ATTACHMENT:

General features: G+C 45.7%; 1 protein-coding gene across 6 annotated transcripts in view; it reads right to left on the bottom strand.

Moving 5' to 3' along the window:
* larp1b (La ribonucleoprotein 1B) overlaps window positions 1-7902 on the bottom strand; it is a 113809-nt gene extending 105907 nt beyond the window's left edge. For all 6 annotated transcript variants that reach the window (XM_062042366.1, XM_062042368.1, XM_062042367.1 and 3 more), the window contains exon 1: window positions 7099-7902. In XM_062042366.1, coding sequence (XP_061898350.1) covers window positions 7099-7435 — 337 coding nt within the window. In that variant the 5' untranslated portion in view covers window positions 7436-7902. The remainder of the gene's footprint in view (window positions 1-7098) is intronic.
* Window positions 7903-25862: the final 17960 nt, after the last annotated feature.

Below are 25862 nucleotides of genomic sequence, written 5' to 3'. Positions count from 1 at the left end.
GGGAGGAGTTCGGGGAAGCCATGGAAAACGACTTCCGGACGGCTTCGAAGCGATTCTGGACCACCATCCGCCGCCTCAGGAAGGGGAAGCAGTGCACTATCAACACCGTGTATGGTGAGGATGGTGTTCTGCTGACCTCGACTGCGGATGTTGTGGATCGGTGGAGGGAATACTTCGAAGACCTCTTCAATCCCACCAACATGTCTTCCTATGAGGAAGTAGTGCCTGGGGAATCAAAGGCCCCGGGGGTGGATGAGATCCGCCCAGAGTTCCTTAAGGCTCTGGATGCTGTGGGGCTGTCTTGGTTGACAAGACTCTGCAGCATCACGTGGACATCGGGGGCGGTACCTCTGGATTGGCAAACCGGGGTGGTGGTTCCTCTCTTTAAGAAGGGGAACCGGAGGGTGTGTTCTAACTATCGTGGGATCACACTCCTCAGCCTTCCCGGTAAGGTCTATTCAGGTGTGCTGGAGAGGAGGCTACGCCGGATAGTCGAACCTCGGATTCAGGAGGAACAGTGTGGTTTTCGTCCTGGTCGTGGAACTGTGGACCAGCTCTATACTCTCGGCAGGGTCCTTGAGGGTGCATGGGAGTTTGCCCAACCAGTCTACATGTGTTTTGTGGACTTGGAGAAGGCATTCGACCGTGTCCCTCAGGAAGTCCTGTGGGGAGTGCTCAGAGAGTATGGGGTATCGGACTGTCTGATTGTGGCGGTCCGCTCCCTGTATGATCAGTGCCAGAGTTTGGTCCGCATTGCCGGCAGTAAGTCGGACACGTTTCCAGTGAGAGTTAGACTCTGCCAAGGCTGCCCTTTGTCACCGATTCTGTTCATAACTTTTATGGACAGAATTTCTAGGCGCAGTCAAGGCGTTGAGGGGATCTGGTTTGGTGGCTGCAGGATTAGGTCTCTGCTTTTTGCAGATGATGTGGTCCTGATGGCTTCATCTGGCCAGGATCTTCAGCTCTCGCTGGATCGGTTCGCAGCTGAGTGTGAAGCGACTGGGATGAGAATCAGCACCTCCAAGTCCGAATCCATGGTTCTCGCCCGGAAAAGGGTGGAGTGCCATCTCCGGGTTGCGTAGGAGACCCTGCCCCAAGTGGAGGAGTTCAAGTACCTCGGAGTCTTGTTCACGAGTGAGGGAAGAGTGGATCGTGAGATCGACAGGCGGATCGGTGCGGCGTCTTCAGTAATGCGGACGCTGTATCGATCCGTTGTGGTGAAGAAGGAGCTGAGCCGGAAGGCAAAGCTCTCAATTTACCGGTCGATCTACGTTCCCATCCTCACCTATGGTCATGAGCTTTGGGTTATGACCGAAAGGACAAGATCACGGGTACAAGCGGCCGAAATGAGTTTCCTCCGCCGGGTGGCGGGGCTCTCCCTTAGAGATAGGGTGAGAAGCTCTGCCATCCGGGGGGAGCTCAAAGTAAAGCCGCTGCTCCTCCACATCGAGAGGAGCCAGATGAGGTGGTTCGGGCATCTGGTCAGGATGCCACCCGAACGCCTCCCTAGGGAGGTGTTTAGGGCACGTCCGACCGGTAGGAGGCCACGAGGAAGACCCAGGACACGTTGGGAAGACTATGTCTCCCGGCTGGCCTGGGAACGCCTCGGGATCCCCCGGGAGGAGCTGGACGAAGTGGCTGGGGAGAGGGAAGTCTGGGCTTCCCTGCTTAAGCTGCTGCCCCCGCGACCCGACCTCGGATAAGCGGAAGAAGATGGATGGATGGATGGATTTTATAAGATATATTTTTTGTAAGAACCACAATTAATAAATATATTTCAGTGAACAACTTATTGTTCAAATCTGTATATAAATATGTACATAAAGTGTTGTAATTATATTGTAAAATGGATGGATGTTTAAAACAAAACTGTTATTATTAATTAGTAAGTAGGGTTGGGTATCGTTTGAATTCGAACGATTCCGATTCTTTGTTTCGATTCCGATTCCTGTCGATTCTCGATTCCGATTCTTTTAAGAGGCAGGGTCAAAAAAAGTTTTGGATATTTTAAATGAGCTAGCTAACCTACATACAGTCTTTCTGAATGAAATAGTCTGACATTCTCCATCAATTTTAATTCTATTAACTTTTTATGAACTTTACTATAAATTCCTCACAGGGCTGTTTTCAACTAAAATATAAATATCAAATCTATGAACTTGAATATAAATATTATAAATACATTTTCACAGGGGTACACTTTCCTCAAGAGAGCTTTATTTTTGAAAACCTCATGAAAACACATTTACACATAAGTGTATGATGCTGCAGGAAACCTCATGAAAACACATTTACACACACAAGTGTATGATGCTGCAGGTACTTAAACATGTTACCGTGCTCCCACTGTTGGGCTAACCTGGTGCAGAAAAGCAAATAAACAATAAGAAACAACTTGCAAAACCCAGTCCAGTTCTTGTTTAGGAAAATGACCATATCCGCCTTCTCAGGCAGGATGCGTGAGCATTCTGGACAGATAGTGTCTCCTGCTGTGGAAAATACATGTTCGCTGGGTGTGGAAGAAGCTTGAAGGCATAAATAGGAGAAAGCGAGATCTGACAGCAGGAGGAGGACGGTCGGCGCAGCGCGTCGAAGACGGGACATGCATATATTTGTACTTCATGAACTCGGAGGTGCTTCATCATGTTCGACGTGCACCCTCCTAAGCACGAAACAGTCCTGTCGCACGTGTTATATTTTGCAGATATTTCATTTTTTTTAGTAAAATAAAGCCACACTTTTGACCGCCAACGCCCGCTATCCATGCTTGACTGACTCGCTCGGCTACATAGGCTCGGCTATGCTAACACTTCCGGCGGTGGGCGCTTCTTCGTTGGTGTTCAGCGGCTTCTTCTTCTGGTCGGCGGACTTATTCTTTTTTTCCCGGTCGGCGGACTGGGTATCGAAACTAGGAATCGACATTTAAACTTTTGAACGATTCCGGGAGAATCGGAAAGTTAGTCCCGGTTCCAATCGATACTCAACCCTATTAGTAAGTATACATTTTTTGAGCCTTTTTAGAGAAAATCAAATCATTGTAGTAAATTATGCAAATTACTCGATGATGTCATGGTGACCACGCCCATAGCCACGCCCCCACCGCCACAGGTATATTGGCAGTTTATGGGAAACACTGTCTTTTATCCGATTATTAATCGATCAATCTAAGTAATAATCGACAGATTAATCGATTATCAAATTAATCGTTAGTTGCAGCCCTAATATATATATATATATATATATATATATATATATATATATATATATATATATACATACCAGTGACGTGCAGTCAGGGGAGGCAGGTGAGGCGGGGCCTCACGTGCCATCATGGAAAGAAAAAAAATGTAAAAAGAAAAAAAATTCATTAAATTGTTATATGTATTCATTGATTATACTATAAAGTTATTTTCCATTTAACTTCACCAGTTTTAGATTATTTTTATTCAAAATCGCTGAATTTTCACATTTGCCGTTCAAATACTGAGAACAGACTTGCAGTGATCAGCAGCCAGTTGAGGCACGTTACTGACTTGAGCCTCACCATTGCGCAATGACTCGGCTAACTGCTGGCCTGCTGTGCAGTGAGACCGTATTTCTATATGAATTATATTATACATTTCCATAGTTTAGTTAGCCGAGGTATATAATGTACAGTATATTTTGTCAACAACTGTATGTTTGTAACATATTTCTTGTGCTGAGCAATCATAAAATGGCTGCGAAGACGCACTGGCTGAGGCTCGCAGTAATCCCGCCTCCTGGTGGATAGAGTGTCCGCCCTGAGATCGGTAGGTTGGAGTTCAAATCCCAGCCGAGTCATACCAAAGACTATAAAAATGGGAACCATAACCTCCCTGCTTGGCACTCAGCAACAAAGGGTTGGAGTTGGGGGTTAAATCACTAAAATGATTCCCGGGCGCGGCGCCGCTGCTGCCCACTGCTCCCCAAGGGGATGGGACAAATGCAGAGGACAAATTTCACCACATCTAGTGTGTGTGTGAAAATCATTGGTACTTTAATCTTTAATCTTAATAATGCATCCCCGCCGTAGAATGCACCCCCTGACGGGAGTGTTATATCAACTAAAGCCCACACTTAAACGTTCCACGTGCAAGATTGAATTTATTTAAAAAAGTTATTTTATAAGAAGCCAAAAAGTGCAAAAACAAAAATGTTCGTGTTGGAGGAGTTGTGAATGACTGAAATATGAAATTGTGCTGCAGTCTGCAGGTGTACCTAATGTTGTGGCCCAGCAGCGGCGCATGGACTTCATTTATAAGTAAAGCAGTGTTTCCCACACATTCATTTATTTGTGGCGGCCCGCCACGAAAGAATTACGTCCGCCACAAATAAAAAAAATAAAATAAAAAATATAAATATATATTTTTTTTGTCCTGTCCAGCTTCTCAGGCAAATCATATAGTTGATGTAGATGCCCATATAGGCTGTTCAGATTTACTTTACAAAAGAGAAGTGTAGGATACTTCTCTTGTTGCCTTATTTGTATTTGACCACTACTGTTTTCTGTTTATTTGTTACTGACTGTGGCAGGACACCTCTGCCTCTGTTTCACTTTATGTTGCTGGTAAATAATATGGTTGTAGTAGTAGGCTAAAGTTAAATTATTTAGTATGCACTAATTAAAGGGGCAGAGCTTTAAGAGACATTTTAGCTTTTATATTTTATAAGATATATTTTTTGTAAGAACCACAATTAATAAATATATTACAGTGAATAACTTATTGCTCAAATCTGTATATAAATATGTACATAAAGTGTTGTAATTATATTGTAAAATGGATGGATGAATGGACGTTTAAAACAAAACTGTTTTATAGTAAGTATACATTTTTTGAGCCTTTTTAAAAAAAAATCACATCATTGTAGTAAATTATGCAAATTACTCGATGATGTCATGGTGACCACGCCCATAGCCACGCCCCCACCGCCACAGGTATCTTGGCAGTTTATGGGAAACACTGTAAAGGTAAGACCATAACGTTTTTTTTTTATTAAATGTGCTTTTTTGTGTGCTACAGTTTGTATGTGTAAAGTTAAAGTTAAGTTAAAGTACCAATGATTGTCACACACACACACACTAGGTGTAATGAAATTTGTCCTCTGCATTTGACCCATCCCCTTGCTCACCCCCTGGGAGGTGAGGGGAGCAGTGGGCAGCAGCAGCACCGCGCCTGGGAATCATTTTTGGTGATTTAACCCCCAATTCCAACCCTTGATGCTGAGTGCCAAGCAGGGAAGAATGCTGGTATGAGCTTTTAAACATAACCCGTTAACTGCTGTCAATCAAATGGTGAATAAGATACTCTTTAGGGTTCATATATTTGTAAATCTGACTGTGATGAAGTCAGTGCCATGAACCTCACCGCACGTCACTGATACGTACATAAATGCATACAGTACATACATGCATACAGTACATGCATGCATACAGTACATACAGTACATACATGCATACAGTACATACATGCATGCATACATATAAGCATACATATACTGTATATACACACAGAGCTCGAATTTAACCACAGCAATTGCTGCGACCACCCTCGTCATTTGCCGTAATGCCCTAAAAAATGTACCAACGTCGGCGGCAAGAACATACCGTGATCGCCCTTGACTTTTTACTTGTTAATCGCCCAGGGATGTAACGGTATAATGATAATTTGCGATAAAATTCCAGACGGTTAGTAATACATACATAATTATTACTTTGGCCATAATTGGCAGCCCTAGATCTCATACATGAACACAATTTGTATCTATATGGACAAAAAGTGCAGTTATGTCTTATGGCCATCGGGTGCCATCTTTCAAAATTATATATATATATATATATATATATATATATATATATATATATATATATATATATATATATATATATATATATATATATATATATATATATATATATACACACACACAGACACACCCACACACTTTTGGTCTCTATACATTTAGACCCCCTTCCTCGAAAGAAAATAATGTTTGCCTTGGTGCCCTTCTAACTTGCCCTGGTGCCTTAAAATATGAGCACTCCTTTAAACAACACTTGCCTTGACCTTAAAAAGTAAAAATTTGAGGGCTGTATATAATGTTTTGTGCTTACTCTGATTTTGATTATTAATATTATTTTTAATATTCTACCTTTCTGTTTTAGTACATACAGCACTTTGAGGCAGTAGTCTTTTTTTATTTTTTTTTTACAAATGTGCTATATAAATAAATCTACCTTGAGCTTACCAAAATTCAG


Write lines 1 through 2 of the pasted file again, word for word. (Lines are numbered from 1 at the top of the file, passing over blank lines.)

General features: G+C 45.7%; 1 protein-coding gene across 6 annotated transcripts in view; it reads right to left on the bottom strand.

Moving 5' to 3' along the window: